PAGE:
The initial feeling is just the thrill that your music has reached a certain level of success. The first time I experienced it was on accident when I was clicking through some festival’s video footage and saw “Slept On” just sitting there in one of the tracklists. I was like, wait a minute… and had to check and see who played it. It turned out I was looking at DJ Snake’s setlist.
Ultimately I feel that the greatest reward from seeing my tracks supported by headliners is the motivation it brings me. I know that I have a lot to learn when it comes to making music, but seeing my tracks played out across the globe and enjoyed by massive crowds tells me that I’m at least doing something right. On a similar note, it’s inspiring knowing that a track can go from being made entirely in a bedroom to the biggest stages in dance music.
To get your tracks noticed, the first thing is obviously making good music as well as music that fits where you want it played. But, of course, the challenge we’re talking about here is how to get the big names to hear it. When working with Gl0bal we were fortunate enough to get the tracks in the hands of individuals directly connected to some of these big names, but in other cases, I don’t know the exact path my tracks took to reach the DJs.
Either way, a key part of making that opportunity happen is creating as much exposure for the tracks as possible. Whether it be getting on a label like Harsh or spreading your music around with various genre-based tastemakers, all of that gives your tracks an opportunity to be seen.
You were recently featured as direct support for Lil Texas before his show at Sound-Bar in Chicago, right before the clubs closed indefinitely. Was this one of your favorite live sets in recent memory? What are some of your other favorite DJ sets throughout your career?
That show was one of my favorites for sure. There were a lot of things that made it stand out and memorable. Hard music events are extremely rare in Chicago, so being able to fully express myself with the music I like to make and play is always an opportunity I am extremely grateful for.
And I just love the local hard music fan base. While the genre locally has more of a niche following, the fans are so passionate and faithful to the music that it’s always a special opportunity when we can all get together for events like that. Lastly, there was just a ton of energy at the show, so needless to say it was a blast playing for a wild crowd like that.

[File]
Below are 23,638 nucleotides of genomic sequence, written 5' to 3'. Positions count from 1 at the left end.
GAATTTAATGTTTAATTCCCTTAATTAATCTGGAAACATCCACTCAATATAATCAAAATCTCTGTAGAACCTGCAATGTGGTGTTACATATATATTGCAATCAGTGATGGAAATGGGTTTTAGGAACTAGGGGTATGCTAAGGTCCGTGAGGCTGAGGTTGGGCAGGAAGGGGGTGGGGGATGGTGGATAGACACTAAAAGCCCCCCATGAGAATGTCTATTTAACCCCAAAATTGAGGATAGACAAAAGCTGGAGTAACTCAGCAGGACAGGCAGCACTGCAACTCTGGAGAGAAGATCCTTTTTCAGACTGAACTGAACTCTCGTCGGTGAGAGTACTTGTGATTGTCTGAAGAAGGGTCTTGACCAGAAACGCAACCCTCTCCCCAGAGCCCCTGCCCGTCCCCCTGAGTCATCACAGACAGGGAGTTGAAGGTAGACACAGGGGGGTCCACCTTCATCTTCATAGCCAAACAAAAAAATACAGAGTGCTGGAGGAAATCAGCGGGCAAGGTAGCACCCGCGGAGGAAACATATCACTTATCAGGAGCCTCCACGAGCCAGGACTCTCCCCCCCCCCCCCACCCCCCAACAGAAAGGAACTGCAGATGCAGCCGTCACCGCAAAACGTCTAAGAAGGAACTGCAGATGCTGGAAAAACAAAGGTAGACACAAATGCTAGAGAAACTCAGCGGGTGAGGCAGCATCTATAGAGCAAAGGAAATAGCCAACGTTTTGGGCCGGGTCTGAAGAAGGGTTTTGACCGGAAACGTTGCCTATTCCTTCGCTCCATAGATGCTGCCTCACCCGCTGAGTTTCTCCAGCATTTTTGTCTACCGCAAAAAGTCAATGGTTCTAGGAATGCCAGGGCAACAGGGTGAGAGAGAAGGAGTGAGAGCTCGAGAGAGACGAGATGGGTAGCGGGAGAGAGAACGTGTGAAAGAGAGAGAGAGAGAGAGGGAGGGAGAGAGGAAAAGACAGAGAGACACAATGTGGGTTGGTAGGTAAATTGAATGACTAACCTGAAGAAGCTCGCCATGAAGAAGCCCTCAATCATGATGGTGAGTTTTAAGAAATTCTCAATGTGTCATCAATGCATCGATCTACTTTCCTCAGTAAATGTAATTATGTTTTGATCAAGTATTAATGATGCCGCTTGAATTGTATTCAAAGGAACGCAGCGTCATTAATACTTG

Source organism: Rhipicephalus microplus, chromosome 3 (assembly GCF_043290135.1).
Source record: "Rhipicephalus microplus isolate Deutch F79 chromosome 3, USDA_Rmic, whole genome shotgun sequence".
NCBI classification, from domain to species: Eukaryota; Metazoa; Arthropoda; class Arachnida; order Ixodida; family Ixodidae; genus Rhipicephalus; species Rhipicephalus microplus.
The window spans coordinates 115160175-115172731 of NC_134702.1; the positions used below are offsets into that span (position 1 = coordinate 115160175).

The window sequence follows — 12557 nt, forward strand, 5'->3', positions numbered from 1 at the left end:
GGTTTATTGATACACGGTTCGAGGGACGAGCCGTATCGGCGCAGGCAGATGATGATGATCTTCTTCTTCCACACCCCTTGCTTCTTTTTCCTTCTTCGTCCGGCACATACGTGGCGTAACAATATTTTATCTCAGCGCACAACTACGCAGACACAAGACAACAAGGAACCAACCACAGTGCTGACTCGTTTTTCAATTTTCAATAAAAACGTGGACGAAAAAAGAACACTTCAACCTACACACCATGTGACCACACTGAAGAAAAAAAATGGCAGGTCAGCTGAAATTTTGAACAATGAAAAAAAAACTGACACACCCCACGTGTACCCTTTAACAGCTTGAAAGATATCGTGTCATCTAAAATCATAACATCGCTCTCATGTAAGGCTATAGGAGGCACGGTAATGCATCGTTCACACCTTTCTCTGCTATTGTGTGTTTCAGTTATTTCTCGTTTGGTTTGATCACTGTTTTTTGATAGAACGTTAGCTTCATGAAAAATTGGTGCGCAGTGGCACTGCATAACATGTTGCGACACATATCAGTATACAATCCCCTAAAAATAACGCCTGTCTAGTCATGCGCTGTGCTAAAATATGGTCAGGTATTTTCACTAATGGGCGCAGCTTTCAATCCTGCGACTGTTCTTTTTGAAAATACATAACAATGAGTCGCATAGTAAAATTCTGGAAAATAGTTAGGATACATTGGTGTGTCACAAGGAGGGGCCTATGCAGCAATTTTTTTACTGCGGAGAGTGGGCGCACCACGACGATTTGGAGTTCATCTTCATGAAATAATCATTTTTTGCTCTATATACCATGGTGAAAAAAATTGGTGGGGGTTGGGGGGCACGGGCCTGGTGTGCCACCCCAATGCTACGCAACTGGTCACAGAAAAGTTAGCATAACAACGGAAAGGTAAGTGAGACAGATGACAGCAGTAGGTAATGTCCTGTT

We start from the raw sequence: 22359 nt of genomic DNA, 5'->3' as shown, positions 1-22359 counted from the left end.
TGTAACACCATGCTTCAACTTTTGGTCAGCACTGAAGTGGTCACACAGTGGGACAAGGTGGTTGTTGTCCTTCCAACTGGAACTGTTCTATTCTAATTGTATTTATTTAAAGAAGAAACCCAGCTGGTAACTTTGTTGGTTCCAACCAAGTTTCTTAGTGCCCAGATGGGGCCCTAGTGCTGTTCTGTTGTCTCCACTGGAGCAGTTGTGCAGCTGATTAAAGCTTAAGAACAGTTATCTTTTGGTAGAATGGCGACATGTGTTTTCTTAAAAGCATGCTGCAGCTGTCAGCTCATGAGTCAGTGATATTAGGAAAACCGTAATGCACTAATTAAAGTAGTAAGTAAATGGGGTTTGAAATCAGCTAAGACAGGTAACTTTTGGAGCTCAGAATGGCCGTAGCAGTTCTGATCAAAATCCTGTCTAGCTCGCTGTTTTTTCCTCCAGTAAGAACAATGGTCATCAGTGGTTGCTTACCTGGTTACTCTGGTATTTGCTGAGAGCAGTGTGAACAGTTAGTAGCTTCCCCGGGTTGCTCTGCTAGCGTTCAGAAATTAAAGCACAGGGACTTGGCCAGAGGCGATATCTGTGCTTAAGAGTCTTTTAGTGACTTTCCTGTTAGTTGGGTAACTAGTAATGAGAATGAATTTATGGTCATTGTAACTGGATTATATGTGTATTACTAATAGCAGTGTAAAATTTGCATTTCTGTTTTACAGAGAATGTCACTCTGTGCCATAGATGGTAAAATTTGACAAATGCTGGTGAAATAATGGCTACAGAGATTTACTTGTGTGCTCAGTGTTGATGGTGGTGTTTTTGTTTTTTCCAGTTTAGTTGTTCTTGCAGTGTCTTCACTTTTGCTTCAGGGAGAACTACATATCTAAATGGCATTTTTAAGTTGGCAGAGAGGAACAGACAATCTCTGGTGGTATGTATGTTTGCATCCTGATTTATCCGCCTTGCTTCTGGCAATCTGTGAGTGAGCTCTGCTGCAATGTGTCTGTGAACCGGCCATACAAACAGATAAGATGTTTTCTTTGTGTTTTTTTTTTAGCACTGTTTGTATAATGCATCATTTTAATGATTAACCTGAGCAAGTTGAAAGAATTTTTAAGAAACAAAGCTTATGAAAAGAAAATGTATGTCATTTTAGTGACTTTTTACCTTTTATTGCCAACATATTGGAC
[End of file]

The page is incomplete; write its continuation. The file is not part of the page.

Some other favorite DJ sets of mine include Spring Awakening Music Festival and the local Porn And Chicken dance parties. The Spring Awakening sets are an obvious choice as it’s a huge opportunity to play on some of the biggest stages any DJ could dream of.
When it comes to the Porn And Chicken events, I’m sure there are many raised eyebrows for those unfamiliar with that name, but it was the best weekly dance party in Chicago and my absolute favorite event. You can safely look up “porn and chicken” on YouTube, and that would give you a taste of the vibes. While those weekly events have unfortunately been discontinued, they will always be some of my favorite memories of both DJing and being in a crowd.
Now that we’re in quarantine, what are some things that you’re focused on while stuck at home? What’s some advice you have for producers trying to stay productive during this time?
It’s funny because my free time and schedule at home really didn’t change with the virus lockdown. I’m still working full-time at my job, and all things considered with the struggles others are going through, I’m fortunate to be able to continue to work as well as work safely without putting myself at serious risk. So really I’m in the same evening routine as usual which consists of working on music, creating gaming/DJ/production content for Twitch streaming, and physical exercise to balance out all that sitting around.
For advice I think a simple tip is to always try and do something productive for your music or brand each day. Even if you aren’t feeling creative or only have a limited amount of time to work, simply putting in even the smallest effort is a step forward. It doesn’t even have to be strictly working on a song.
Things like organizing a sample library, setting up better project templates, making presets, trying out new sound ideas, or even exploring new ways to reach your audience on different social platforms all helps your brand grow. For example, a lot of DJs have discovered Twitch and live streaming which is an awesome form of content to tap into. So it doesn’t even have to be specifically music-related. Any way you can keep your current fans engaged as well as finding additional avenues to draw in new fans are all great ways to keep productive and moving forward.
Looking towards the future, do you see the hard dance scene growing in popularity in the States? Who are some of your favorite hardstyle producers?
I definitely see it growing in the future. The dance music scene in terms of mainstream popularity is still really young in the US, so there is still plenty of space in which hard music can develop. More and more events are featuring hard music acts and even the headliners that aren’t within that genre are including hard music in their sets. But most importantly, there is a ton of amazing up and coming talent in the US that is ultimately laying the foundation the scene needs in order to grow.
Some hardstyle producers I enjoy across the globe are Sub Zero Project, TNT, Junkie Kid, DJ Isaac, Keku, and Zatox to name a few.
What can we expect from RAAKMO in 2020 and beyond? Do you have more releases or collaborations coming soon?
There are definitely more collaborations in the works. For future releases, I’m excited to explore more hardstyle. A lot of my previous tracks have been primarily trap-based, so I’m eager to really dive into that end of the spectrum while of course still maintaining elements from my current style as well.
Lastly, what are you most looking forward to once the coronavirus pandemic is over?
I’m mostly just looking forward to people being able to do the things they enjoy and get back to living the life they want without the looming fear of the virus affecting their health or their job. I’m certainly excited to hang out with friends again and get the music community together with some more shows!